Objective: To determine whether the introduction of an intensive care unit-based medical emergency team, responding to hospital-wide preset criteria of physiologic instability, would decrease the rate of predefined adverse outcomes in patients having major surgery.
Design: Prospective, controlled before-and-after trial.
Setting: University-affiliated hospital.
Patients: Consecutive patients admitted to hospital for major surgery during a 4-month control phase and during a 4-month intervention phase.
Interventions: Introduction of a hospital-wide intensive care unit-based medical emergency team to evaluate and treat in-patients deemed at risk of developing an adverse outcome by nursing, paramedical, and/or medical staff.
Measurements and Main Results: We measured incidence of serious adverse events, mortality after major surgery, and mean duration of hospital stay. There were 1,369 operations in 1,116 patients during the control period and 1,313 in 1,067 patients during the medical emergency team intervention period. In the control period, there were 336 adverse outcomes in 190 patients (301 outcomes/1,000 surgical admissions), which decreased to 136 in 105 patients (127 outcomes/1,000 surgical admissions) during the intervention period (relative risk reduction, 57.8%; p < .0001). These changes were due to significant decreases in the number of cases of respiratory failure (relative risk reduction, 79.1%; p < .0001), stroke (relative risk reduction, 78.2%; p = .0026), severe sepsis (relative risk reduction, 74.3%; p = .0044), and acute renal failure requiring renal replacement therapy (relative risk reduction, 88.5%; p < .0001). Emergency intensive care unit admissions were also reduced (relative risk reduction, 44.4%; p = .001). The introduction of the medical emergency team was also associated with a significant decrease in the number of postoperative deaths (relative risk reduction, 36.6%; p = .0178). Duration of hospital stay after major surgery decreased from a mean of 23.8 days to 19.8 days (p = .0092).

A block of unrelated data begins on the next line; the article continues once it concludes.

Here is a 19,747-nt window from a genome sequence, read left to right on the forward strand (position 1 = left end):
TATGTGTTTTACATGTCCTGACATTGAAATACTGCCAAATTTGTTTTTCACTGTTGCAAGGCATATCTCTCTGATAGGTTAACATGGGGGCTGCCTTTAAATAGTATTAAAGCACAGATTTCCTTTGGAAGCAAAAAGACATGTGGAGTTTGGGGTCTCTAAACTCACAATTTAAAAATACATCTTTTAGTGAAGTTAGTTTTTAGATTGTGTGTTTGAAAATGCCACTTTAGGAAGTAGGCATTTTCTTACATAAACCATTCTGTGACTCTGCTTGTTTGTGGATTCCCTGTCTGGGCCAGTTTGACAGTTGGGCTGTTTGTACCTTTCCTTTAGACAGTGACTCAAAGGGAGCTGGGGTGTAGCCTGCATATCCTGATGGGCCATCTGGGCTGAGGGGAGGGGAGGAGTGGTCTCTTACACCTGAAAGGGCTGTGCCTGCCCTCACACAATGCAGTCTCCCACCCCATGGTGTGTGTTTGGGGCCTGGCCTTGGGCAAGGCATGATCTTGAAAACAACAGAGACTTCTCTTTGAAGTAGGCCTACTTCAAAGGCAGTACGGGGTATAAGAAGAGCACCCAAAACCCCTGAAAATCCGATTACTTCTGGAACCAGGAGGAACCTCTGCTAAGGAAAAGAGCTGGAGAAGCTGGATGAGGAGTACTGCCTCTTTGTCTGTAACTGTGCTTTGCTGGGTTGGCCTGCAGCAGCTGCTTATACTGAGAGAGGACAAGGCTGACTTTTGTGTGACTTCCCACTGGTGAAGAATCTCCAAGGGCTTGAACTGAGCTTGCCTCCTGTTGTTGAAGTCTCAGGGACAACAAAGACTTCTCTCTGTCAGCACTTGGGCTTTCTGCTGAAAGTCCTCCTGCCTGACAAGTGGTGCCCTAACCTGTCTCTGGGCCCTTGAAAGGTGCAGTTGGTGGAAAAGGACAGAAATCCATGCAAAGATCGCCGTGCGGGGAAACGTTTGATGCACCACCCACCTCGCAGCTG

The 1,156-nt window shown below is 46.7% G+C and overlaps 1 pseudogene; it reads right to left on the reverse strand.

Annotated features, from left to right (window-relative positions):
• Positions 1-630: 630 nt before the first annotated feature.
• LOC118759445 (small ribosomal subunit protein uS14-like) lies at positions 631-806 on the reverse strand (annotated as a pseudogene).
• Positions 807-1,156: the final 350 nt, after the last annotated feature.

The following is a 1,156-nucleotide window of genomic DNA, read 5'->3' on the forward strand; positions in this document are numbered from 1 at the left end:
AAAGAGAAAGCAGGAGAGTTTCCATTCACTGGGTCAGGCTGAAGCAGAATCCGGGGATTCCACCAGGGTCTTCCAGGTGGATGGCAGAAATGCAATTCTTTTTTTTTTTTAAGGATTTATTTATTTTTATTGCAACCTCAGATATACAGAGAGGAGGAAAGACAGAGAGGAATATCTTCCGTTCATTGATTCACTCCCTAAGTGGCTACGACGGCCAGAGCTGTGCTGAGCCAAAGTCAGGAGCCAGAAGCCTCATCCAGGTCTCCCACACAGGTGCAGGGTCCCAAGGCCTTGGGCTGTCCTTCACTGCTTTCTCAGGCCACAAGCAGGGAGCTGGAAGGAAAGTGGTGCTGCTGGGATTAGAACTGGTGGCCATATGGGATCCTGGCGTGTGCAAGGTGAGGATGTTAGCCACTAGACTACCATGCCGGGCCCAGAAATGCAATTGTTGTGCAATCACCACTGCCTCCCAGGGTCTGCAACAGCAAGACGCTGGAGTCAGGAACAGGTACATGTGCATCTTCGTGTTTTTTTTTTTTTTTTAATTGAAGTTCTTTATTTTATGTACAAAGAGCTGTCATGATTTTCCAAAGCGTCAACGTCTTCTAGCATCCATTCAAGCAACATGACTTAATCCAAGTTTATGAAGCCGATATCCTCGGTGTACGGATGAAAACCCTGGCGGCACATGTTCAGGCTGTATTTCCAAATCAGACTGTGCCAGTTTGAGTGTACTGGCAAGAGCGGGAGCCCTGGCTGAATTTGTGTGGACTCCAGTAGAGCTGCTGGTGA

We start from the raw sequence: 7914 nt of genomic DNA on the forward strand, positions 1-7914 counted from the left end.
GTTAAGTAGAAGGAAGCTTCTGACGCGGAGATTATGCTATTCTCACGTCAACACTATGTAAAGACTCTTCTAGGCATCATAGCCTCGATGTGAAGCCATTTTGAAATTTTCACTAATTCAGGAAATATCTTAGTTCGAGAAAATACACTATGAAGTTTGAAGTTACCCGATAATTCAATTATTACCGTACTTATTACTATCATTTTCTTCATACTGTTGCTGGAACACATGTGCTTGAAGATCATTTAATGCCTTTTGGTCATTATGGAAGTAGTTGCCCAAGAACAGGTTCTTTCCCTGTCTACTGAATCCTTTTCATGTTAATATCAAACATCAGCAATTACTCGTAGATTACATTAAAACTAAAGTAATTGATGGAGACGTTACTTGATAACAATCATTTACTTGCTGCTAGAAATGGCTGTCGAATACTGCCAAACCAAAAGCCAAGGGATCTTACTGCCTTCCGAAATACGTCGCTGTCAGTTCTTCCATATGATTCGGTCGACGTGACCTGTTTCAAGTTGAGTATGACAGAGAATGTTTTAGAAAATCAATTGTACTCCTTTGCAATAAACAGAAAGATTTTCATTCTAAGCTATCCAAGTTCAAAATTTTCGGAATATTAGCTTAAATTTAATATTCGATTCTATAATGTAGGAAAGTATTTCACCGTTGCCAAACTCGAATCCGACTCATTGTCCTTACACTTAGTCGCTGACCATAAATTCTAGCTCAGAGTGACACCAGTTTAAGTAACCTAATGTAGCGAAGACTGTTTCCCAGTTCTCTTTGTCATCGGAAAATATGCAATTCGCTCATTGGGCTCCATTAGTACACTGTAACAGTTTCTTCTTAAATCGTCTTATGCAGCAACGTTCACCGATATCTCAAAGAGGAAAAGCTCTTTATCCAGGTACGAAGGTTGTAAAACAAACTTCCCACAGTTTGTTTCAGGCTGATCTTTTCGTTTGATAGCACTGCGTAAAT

Conclusions: The introduction of an intensive care unit-based medical emergency team in a teaching hospital was associated with a reduced incidence of postoperative adverse outcomes, postoperative mortality rate, and mean duration of hospital stay.
From the Department of Intensive Care and Department of Medicine, Austin & Repatriation Medical Centre, Melbourne, Australia
Supported, in part, by a grant from the Quality Improvement Branch of the Acute Health Care section of the Victorian Department of Human Services.
The introduction of an intensive care unit-based medical emergency team was associated with a decreased number of adverse outcomes and deaths among patients receiving major surgery in a tertiary hospital.